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Fury of the Demon (2016)

La rage du Démon (original title)
A documentary investigation on the rarest and most controversial French movie in the history of early cinema: a fascinating, lost and dangerous short film which causes violent reactions to those who watch it.


Fabien Delage


Fabien Delage


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Credited cast:
Alexandre Aja ... Self
Dave Alexander Dave Alexander ... Self
Jean-Jacques Bernard Jean-Jacques Bernard ... Self
Christophe Gans ... Self
Pauline Méliès Pauline Méliès ... Self
Philippe Rouyer Philippe Rouyer ... Self


A documentary investigation on the rarest and most controversial French movie in the history of early cinema: a fascinating, lost and dangerous short film which causes violent reactions to those who watch it.

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The most dangerous movie of all time is also one of the first.

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In Praise of Lost Films
18 July 2016 | by gavin6942See all my reviews

Paris, January 2012. The famous film collector Edgar Wallace invites the media to the screening of a film from 1897, long assumed lost and sometimes regarded as an outright myth: "La Rage du Demon". According to some, the film is by Georges Méliès, or perhaps Victor Sicarius, a forgotten friend of the fantasy film pioneer. The screening becomes a nightmare, the audience gripped by a murderous frenzy — as it has every time the film has inexplicably surfaced, once in each century.

This documentary, "La Rage du Demon" (alternately called "Fury of the Demon"), has two layers to it. One is grounded firmly in facts: a biography of Georges Melies, arguably the founder of cinema as we know it. And the other is more spurious: did Melies create a film that is cursed, and has it really caused audiences to go mad?

The first layer is of crucial importance, because it shines a light on lost films, and the early French role in cinema history. With Pauline Melies talking of her grandfather's involvement in magic and Rue Morgue's Dave Alexander commenting on the role of Melies in creating horror pre-German expressionism, we are treated to a re-exploration of Melies and his work. Any casual historian of cinema knows that Melies was vitally important, but how many people have seen much of his output beyond "A Trip to the Moon"? Clips shown here reveal he was much more than that one film.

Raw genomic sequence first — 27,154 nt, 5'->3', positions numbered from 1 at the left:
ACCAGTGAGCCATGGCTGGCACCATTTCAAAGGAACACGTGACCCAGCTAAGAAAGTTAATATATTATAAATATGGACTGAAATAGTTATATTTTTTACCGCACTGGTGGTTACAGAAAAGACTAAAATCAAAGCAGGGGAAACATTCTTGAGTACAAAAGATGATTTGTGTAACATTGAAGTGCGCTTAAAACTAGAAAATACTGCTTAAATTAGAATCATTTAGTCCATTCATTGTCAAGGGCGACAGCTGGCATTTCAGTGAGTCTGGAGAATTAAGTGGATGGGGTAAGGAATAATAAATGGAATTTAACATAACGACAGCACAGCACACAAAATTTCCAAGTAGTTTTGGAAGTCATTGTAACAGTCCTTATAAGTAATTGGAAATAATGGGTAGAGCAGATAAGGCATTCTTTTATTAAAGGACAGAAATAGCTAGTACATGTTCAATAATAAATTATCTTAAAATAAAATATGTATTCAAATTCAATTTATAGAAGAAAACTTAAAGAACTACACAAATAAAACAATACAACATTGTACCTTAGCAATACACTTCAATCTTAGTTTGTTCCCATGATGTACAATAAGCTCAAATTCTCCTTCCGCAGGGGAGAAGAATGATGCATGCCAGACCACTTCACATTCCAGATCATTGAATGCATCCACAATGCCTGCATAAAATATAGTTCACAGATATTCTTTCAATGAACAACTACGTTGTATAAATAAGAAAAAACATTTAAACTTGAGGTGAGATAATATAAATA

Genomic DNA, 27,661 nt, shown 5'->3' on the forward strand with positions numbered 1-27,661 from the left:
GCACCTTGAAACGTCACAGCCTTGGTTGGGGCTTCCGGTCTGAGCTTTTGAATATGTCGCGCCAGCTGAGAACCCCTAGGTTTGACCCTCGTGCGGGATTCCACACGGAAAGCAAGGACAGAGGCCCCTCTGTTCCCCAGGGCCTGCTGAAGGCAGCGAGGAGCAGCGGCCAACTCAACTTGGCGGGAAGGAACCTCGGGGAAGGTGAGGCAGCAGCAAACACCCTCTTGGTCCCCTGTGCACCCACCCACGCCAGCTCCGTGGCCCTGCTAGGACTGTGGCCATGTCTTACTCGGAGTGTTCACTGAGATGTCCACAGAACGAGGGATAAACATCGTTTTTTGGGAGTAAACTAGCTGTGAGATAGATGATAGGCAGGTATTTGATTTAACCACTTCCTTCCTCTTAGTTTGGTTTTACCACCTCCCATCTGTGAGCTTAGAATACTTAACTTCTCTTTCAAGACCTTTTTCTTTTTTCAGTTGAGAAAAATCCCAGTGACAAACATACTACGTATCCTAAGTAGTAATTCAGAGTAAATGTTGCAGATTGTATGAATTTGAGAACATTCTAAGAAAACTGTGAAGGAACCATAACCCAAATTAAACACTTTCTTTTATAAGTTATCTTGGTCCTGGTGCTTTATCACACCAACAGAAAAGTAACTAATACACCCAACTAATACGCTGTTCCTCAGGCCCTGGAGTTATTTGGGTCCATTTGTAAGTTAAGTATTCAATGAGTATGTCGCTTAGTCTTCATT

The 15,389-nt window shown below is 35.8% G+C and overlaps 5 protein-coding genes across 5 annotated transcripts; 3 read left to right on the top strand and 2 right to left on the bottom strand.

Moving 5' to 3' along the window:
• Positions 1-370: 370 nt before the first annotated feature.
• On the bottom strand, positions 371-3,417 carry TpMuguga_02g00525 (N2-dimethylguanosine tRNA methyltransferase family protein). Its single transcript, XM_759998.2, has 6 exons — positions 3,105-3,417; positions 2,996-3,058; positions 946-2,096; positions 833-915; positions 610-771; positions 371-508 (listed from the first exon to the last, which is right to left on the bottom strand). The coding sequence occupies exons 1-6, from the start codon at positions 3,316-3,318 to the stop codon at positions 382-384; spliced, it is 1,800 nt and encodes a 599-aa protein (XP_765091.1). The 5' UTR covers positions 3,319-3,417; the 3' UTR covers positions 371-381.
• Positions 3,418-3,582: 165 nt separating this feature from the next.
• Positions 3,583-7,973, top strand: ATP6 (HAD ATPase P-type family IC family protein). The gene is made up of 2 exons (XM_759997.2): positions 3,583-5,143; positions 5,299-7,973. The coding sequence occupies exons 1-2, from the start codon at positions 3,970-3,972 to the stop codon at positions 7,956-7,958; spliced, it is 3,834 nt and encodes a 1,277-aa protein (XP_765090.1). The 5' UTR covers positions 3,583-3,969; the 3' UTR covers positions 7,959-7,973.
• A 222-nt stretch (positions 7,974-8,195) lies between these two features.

The topic of spiritualism is also discussed, which is a fascinating part of religious history that few speak about today. Why it died out is not clear, but it plays a dual role in the story of Melies. One, the world of spiritualism often overlapped with the world of magic – no less a figure than Harry Houdini was mesmerized by the movement. But also, the peak of spiritualism and the birth of cinema coincide – even if one did not directly influence the other, they were born of the same world.

The second layer is spell-binding, though it is left to the audience to decide if they believe any of the legend. Following a story that bears more than a passing resemblance to John Carpenter's "Cigarette Burns", we hear that a rare screening of this semi-lost film ("La Rage du Demon") had attendees acting like zombies, and one viewer thinking he suffered a stroke. One person even died of a heart attack and more than ten were wounded. Worse than that, this is the third time such a thing has happened since the film's original November 1897 screening.

Interviewing such a figure as director Alexandre Aja adds to the realism, and for those who find the idea of curses to be silly, the documentary offers an alternate explanation: perhaps the film was inadvertently coated with a hallucinogenic chemical that becomes airborne when it heats up on the projector. A quick Internet search adds more doubt, however, when we find it hard to track down Victor Sicarius (Melies' occult protégé) or the story of actress Juliette Andre and her mutilation murder, which surely would have made history.

Whether the second layer is true or merely a clever ruse concocted by the director is ultimately unimportant, however, because the second layer serves primarily to reinforce the first. If the film inspires viewers to re-evaluate George Melies, read and learn more about his life, watch his films, or gain an appreciation for lost films, this documentary is a resounding success. And I think it does exactly that. Here's hoping that more of Melies' work can be found… not to mention lost movies from Thomas Edison, Karl Freund, F. W. Murnau, and many others.

"La Rage du Demon" premieres July 18 at the Fantasia International Film Festival, and is sure to inspire a new generation of both cinema lovers and cinema creators. At a lean 60 minutes, it is time well-spent.

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Release Date:

29 March 2017 (France) See more »

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Fury of the Demon See more »

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France See more »

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Hippocampe Productions See more »
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